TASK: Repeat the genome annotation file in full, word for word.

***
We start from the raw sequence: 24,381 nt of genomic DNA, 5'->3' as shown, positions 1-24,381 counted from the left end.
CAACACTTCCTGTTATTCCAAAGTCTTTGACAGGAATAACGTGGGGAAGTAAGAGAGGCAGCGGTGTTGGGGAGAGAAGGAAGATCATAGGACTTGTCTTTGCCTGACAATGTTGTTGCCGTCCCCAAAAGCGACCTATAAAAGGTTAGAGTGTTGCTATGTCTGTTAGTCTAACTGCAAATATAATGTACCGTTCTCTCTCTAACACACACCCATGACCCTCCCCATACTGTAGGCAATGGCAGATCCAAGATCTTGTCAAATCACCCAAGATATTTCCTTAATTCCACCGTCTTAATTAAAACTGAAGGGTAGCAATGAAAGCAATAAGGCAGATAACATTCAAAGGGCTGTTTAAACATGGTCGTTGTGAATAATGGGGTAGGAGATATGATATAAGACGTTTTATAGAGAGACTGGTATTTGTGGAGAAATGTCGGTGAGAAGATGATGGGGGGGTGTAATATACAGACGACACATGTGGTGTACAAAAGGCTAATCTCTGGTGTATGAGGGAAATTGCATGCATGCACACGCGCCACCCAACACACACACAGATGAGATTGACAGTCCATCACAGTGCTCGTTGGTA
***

We start from the raw sequence: 24,381 nt of genomic DNA, 5'->3' as shown, positions 1-24,381 counted from the left end.
CAACACTTCCTGTTATTCCAAAGTCTTTGACAGGAATAACGTGGGGAAGTAAGAGAGGCAGCGGTGTTGGGGAGAGAAGGAAGATCATAGGACTTGTCTTTGCCTGACAATGTTGTTGCCGTCCCCAAAAGCGACCTATAAAAGGTTAGAGTGTTGCTATGTCTGTTAGTCTAACTGCAAATATAATGTACCGTTCTCTCTCTAACACACACCCATGACCCTCCCCATACTGTAGGCAATGGCAGATCCAAGATCTTGTCAAATCACCCAAGATATTTCCTTAATTCCACCGTCTTAATTAAAACTGAAGGGTAGCAATGAAAGCAATAAGGCAGATAACATTCAAAGGGCTGTTTAAACATGGTCGTTGTGAATAATGGGGTAGGAGATATGATATAAGACGTTTTATAGAGAGACTGGTATTTGTGGAGAAATGTCGGTGAGAAGATGATGGGGGGGTGTAATATACAGACGACACATGTGGTGTACAAAAGGCTAATCTCTGGTGTATGAGGGAAATTGCATGCATGCACACGCGCCACCCAACACACACACAGATGAGATTGACAGTCCATCACAGTGCTCGTTGGTA